And so he shall, Nancy Pelosi. So he shall.
Actually, he’ll end up doing it in the East Room at a podium in front of a group of aides and admirers. An hour-long speech from the Oval Office would be depressing and claustrophobic. An hour-long speech in a big room in front of an audience that’s interrupting frequently with raucous applause is more digestible.
Her reasoning here has to do with security. There’d be a security risk in having the president and Congress together in the same chamber while federal workers are furloughed, she says, without the full complement of security that normally attends to this event. But c’mon. They could bring back every agent they’d need to staff the SOTU and Pelosi would still find a reason not to hold the event. Homeland Security told Fox News today, in fact, that they’re ready for the SOTU, shutdown or no shutdown. Here’s what I wrote on Friday:
I don’t think Republicans want to risk leaving Trump with an open mic and a huge TV audience at the State of the Union either with the shutdown still going and approaching its 40th day. In fact, I wonder if Pelosi will even allow him the opportunity: Maybe she’ll rescind the invitation to have him come and address Congress, leaving him to do it from the White House instead. Certainly she doesn’t want to be in-frame and unable to respond during an SOTU speech in which Trump excoriates her at length for not giving him the wall money already.
Imagine Pelosi having to sit silently five feet behind Trump for an hour, in full view of 50 million people, as he rants to the camera about how much Democrats love illegal-immigrant crime. The only surprise today is that she waited as long as she did to cancel.
The sweetest thing Trump could do now would be to scrap the SOTU entirely, fulfilling the wishes of political junkies everywhere who despise this boring, useless, imperial spectacle.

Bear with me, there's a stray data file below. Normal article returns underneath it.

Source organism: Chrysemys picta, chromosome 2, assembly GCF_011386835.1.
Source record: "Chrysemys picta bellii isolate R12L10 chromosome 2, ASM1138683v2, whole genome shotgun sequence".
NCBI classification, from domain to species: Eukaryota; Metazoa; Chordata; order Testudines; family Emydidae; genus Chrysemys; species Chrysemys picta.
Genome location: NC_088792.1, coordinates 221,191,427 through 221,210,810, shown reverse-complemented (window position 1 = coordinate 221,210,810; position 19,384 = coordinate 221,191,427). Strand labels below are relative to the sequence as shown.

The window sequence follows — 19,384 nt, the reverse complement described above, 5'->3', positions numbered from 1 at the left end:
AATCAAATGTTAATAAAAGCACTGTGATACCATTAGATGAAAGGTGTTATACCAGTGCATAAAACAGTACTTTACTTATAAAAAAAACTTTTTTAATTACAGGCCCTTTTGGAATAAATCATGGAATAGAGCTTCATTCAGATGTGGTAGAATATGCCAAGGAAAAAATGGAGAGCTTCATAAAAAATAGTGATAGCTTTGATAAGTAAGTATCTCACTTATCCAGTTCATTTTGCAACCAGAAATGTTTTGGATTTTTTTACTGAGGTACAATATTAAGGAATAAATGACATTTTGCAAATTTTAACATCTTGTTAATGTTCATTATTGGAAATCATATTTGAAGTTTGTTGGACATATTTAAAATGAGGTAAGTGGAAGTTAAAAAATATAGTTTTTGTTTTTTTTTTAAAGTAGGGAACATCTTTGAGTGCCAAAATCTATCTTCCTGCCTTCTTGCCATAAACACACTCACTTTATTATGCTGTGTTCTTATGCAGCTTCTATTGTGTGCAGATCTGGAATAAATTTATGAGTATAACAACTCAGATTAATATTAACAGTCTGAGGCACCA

During the day of the event, the White House typically briefs reporters on the major news and releases excerpts. By the time the president starts speaking, reporters get the transcript of the speech, which is typically used as the basis for any stories.
The actual speech produces no real news. So reporters typically focus on meaningless side stories: who lined up to shake hands with the president along the aisle, who applauded or sat on their hands for any lines, or what kind of facial expressions people were making.
The policy proposals are typically dead on arrival, and no speech by the president is going to do anything to change it. Everything that is said is quickly forgotten. Also, for a long time now, presidential approval has been unaffected by these speeches.
All we need to do is somehow convince Donald J. Trump that he should willingly forgo an opportunity to be on television in front of an audience numbering in the tens of millions.
Free advice: If he wants camera time, he should dispense with the SOTU by sending a written version to Congress and instead host a beer-and-burgers “eat ’til you puke” fast-food blowout a la the Clemson banquet for 100 lucky fans at the White House. Invite the media in to cover it all. Imagine a roomful of dudes in MAGA hats double-fisting pizza and cheesesteaks beneath the chandeliers while Trump stands there grinning. It might be the one thing that can turn the trend in his approval rating around.